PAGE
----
The UAE has scrapped the three-year limit for fixed-term employment contracts for companies in the private sector, the Ministry of Human Resources and Emiratisation (MoHRE) has announced.
The amendments update the new UAE labour laws that came into effect in February 2022; however, fixed-term contracts in the private sector must still have a set duration, but the UAE will no longer insist on how long that time limit must be.
MoHRE said contracts can be renewed as long as both parties agree to the conditions. The amendment is designed to offer protection to employees and their employers in a balanced way, while enhancing the Emirates’ economic competitiveness.
Abdulrahman Al Awar, Minister of Human Resources and Emiratisation, said: “The UAE government continues to develop regulations and laws that align with what the next 50 years of UAE’s development demand.
“The laws and regulations support our business environment’s stability and improve its resiliency and attractiveness. The regulations follow the UAE’s advanced developmental model, and its fundamentals and principles that are built on justice, respecting human rights and staying ahead of changes.
“This guarantees the UAE’s continued progress, stability and pioneering stature.”
Al Awar added: “The new amendments create an advanced ecosystem of mechanisms that boost the ease of doing business, productivity, and resilience within the labour market, while amplifying its attractiveness to the business owners and talents.”
The changes come to the UAE employment law come in the same week the UAE strengthened legal obligations to domestic workers in the country.
The newly introduced Decree Federal Law No.9 for 2022 covers working hours, weekly breaks and leave for domestic workers and enshrines the right of domestic workers to a paid day off per week. It mandates that daily breaks cannot be less than 12 hours, including eight working hours.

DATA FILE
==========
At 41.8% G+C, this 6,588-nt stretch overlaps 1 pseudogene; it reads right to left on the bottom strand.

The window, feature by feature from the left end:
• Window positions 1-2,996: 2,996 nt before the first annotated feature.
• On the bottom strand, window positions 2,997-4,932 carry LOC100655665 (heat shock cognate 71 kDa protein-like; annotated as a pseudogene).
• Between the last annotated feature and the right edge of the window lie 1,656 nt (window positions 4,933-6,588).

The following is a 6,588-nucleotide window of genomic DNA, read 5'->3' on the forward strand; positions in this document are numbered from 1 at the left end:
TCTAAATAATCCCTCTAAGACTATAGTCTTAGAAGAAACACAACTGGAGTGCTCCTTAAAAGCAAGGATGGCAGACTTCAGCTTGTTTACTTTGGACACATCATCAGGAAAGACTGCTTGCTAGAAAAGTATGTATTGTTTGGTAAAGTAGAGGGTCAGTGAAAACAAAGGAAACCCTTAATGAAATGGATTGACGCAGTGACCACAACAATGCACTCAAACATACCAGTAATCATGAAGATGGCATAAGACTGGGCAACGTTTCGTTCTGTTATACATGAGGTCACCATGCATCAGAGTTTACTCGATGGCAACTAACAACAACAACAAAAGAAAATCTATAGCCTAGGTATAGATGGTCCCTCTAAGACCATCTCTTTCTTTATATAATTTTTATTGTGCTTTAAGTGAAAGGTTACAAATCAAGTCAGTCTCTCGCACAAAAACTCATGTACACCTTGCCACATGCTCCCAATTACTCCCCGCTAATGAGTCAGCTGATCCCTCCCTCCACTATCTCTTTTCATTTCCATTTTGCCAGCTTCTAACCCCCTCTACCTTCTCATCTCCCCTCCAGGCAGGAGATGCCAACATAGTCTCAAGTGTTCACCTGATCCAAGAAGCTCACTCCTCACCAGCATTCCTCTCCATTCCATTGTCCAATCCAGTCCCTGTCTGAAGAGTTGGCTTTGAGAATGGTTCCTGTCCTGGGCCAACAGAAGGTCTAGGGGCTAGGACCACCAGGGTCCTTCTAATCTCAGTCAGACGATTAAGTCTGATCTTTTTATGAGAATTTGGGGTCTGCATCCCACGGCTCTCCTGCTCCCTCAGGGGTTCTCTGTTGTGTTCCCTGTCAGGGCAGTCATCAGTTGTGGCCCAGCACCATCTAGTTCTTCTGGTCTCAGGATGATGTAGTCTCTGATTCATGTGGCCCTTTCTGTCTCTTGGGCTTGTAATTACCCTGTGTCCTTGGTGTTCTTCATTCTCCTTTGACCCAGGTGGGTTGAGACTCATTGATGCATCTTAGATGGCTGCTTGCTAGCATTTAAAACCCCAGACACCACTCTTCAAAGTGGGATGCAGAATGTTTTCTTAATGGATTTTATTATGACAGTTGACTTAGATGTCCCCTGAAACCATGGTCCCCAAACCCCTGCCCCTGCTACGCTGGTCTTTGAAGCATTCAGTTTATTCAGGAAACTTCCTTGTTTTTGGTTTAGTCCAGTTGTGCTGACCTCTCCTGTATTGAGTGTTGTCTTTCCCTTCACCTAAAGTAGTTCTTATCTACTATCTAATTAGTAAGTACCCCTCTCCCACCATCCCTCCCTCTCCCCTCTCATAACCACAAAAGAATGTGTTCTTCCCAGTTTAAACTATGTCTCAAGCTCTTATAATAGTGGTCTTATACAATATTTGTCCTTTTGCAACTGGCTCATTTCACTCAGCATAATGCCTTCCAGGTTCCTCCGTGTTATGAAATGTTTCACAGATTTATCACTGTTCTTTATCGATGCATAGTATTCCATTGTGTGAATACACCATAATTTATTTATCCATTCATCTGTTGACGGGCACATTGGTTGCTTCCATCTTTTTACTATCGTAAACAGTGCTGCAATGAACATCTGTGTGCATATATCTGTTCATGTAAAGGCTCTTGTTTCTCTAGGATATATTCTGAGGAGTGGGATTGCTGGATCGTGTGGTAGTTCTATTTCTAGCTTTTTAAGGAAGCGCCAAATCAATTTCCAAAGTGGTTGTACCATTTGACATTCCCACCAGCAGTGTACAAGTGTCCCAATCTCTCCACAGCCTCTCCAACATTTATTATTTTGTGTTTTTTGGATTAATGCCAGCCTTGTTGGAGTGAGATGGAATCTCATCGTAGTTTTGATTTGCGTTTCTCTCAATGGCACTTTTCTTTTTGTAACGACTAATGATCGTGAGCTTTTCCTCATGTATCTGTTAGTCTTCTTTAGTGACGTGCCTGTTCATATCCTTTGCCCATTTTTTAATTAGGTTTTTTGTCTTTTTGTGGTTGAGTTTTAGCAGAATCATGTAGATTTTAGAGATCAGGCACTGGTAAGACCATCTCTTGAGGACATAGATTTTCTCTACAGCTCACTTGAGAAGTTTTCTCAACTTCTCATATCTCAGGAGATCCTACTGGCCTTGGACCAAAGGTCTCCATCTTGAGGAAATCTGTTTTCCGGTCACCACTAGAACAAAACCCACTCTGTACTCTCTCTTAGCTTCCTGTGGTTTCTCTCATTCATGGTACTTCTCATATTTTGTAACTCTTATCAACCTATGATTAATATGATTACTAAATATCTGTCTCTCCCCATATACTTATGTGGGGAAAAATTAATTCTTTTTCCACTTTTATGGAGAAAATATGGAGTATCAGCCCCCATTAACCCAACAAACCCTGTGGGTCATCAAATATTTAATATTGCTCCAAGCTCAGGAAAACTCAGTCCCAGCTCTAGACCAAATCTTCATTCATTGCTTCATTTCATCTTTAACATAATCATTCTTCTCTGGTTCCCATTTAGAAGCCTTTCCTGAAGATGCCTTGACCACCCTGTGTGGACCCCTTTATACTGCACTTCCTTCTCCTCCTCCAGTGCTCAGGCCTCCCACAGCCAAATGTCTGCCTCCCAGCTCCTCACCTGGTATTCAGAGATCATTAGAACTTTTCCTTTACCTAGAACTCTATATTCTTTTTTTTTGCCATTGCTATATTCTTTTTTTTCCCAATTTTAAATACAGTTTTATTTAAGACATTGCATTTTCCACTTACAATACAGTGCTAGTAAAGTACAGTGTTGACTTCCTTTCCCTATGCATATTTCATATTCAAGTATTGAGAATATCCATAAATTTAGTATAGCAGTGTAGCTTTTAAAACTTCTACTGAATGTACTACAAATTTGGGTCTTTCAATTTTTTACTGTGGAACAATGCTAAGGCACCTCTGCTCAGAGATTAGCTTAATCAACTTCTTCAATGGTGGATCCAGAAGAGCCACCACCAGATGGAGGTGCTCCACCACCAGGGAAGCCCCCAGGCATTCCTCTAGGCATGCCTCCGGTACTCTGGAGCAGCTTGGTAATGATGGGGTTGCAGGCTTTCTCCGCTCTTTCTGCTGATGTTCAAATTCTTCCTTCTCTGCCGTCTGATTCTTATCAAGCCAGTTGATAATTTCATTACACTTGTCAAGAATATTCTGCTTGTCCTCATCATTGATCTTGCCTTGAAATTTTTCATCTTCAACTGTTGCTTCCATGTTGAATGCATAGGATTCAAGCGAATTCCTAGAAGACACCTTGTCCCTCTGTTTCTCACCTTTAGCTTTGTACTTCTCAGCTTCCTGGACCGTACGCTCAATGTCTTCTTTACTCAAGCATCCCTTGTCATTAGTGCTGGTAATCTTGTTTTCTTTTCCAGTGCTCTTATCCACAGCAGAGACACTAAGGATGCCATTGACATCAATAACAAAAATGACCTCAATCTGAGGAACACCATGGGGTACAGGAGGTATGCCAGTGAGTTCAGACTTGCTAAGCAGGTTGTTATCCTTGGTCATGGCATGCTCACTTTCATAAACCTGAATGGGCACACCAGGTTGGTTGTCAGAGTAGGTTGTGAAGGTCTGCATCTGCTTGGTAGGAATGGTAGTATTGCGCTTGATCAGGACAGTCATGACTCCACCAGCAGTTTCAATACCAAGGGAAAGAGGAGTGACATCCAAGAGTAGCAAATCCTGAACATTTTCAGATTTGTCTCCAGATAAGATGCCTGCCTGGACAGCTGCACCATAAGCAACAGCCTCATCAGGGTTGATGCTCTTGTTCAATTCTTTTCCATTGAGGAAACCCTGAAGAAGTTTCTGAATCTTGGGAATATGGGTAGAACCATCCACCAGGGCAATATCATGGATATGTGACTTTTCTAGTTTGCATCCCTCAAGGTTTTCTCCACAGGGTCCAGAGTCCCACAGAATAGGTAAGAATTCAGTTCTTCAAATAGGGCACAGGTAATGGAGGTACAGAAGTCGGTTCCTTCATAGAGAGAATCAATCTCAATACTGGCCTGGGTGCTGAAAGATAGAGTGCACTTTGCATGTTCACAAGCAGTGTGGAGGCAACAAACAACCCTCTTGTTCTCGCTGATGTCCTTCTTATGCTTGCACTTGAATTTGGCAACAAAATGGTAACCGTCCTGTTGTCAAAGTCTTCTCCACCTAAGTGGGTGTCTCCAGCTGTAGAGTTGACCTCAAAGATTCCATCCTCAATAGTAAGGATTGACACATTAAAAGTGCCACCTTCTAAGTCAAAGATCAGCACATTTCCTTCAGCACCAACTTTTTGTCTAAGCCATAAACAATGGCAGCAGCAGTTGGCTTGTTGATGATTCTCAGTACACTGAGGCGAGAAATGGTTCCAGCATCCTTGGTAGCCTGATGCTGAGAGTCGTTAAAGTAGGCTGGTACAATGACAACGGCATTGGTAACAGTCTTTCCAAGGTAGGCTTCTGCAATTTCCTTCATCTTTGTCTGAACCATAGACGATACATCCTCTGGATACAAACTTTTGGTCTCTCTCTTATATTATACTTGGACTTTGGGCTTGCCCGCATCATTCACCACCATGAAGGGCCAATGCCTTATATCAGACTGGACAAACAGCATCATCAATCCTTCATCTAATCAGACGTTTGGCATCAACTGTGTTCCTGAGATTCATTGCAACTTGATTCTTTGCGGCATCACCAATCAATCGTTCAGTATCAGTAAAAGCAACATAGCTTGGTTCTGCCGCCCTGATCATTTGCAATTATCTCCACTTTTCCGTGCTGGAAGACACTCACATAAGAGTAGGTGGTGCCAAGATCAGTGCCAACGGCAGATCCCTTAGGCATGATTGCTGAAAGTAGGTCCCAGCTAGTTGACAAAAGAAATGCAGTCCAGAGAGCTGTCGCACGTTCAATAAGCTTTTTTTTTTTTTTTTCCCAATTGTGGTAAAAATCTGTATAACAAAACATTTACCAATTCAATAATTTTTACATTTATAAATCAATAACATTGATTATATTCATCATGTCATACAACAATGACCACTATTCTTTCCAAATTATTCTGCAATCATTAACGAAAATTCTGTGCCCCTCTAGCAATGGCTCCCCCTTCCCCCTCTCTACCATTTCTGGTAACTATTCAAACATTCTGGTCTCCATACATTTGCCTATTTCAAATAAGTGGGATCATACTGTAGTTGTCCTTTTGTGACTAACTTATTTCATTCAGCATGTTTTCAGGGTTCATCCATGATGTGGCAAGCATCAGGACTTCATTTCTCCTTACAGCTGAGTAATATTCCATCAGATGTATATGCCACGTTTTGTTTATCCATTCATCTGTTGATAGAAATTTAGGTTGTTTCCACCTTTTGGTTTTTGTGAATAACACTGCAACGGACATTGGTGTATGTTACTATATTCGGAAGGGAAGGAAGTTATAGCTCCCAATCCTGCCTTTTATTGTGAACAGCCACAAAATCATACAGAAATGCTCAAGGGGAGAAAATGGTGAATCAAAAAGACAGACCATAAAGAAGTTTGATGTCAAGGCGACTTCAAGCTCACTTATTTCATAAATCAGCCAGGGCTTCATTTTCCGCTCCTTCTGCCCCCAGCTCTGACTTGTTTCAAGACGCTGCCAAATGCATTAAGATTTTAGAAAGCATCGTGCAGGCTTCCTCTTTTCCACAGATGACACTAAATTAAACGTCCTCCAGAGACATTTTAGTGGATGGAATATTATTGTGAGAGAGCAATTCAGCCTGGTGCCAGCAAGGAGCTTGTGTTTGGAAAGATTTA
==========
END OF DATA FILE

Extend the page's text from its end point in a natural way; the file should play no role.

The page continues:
The decree also gives domestic workers the right to be paid annual leave of no less than 30 days. If the employee has worked at the company for between six months and a year they are entitled to two days leave per month, and the employer can specify the start date of the annual leave.
The new rules say that if domestic workers wish to travel to their home countries on annual leave, their employer must pay for a return tickets once every two years. However, if the two parties agree to terminate or not renew an employment contract after the annual leave, the employer will only cover the cost of a one-way ticket.
New visa rules now in effect
In another development affecting the employment market, new rules governing ‘Golden Visas’ and long-term visas, including permits to enter and stay in the country, have come into effect in the UAE.
First announced in April, the changes have led to long-term visas being granted to investors, entrepreneurs, start-up owners, scientists, professionals in various fields and students and graduates.
The rule changes mean the benefits of long-term visas and Golden Visas have been extended to immediate family members. Children can be sponsored by the Golden Visa or Green Residence visa holder until the age of 25 – an increase from the previous limit of 18 years – with no age limit for unmarried daughters.
With the new rules, the criteria to apply for the 10-year visas have now been eased, as more people across a diverse set of professions will be offered the opportunity to apply for the Golden Visa.
The five-year UAE Green Residence visa, which targets exceptional talent, skilled professionals, freelancers, self-employed residents, investors, and entrepreneurs – replaces the previous two-year version.
A number of new entry permits and visas have also been announced that, for the first time, mean prospective employees do not need a host or sponsor. The government said this would benefit visitors, tourists and job seekers.